Tesco is bolstering its position as a publisher, technology provider and media owner with a raft of launches. It hopes that such a move into the owned media and tech space will help the retailer get closer to customers, boost sales and position Tesco as a leading multi-channel retailer.
The supermarket chain has just relaunched what is likely to become the UK’s biggest-selling magazine, with a lifestyle strategy using its "love every mouthful" message. The publication will have a new website, backed by a social media strategy.
At the same time, the retailer is looking to build its digital presence with the launch of Hudl. The tablet comes with a pre-installed Tesco button – which can’t be switched off – for shoppers to order online groceries, organise their Tesco banking or access music, video and books through its streaming service, Blinkbox. Users will be able to watch Clubcard TV on the device, serving up ads tailored to data collected from their loyalty cards.
A key aim is to turn Tesco customers into online shoppers. Hudl is low-priced, costing £119 or £60 worth of Clubcard vouchers. But it is relatively high-spec, comparing favourably with the Google Nexus 7, according to analysis by Starcom MediaVest Group. Yet, for holders of the Clubcard, Hudl could be more than three times cheaper.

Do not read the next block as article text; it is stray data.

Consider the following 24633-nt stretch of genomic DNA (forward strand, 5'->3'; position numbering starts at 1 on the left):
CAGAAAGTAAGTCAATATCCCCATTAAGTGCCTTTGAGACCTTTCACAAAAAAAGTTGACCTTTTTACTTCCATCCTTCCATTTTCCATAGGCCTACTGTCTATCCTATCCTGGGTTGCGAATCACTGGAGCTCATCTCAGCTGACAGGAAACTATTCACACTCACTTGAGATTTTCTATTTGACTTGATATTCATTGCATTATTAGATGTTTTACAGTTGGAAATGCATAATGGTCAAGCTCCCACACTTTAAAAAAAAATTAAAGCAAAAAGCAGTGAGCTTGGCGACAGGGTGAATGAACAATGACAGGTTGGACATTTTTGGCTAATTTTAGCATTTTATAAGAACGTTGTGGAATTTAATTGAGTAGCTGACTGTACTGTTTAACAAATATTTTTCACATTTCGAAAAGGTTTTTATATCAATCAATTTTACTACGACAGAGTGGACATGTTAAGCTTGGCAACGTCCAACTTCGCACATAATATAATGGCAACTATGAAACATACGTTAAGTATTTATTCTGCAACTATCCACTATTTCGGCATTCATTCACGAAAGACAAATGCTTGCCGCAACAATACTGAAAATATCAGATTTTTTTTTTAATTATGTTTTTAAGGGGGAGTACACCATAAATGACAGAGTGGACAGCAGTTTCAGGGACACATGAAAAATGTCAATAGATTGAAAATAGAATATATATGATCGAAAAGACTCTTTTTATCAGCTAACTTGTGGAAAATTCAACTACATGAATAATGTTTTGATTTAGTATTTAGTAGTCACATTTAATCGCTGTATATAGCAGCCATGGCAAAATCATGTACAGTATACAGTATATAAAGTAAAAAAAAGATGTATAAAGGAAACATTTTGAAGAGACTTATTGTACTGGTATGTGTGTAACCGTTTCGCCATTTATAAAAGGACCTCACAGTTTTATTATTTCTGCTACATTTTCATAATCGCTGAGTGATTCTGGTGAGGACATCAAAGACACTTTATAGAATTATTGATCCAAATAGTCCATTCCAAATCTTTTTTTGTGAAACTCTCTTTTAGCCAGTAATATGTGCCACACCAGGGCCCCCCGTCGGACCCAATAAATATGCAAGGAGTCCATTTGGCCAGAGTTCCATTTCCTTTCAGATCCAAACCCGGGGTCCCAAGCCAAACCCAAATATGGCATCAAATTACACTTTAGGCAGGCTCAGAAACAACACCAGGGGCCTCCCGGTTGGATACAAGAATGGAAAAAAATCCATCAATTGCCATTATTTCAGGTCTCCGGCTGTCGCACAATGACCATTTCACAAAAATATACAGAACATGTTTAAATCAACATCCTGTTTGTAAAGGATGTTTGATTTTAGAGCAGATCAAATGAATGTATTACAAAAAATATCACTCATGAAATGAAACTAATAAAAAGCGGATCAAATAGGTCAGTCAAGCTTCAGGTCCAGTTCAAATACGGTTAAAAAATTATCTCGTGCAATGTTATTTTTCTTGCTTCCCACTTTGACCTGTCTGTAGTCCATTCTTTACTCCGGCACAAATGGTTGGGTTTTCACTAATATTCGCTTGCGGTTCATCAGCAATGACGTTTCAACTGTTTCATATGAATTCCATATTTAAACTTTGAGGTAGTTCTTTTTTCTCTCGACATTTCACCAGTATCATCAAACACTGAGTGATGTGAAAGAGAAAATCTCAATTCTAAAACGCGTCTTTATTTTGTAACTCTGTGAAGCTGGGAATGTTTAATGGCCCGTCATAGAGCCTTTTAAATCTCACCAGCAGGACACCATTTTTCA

Tesco’s chief marketing officer, Matt Atkinson (pictured), has referred to the move as "definitely commercially viable" and says it is about making technology more accessible. Meanwhile, Steve Parker, MediaVest’s managing director, sees Hudl as a smart strategy by the UK’s biggest retailer as it evolves its data-driven business.
"Having enjoyed much success with Clubcard, the tablet allows Tesco to take another step towards a more seamless relationship with its customers to deliver information, value and experience," Parker says. He adds that the multi-channel strategy promises to offer brands more data about customers and new opportunities to develop commercial partnerships.
Crucially, Hudl has an HDMI port, allowing users to plug it into their TVs to watch media through Blinkbox.
There is also a multimillion-pound ad campaign to highlight the "coming sooner" message for Blinkbox – it claims to have ten times more new blockbuster films than Netflix or LoveFilm Instant.
But Michael Underhill, a TV analyst at Enders Analysis, points out that they are very different offers. Netflix and LoveFilm have monthly subscription fees, while Blinkbox is a transactional service – each item of content is bought on demand and viewed via a tablet or laptop. He wonders if the Tesco brand, which appears on the Blinkbox website, will successfully extend into entertainment.
Tesco’s digital push puts it some way ahead of Sainsbury’s – which offers music, book and video downloads – and Asda. "It shows initiative and drive from the retailer to open up its existing customer base to its online offerings, provides potential for future innovation and may help to garner even more valuable data from its customers," Matthew Rubin, a retail analyst at Verdict, says.
It looks like digital convergence is smashing business models together.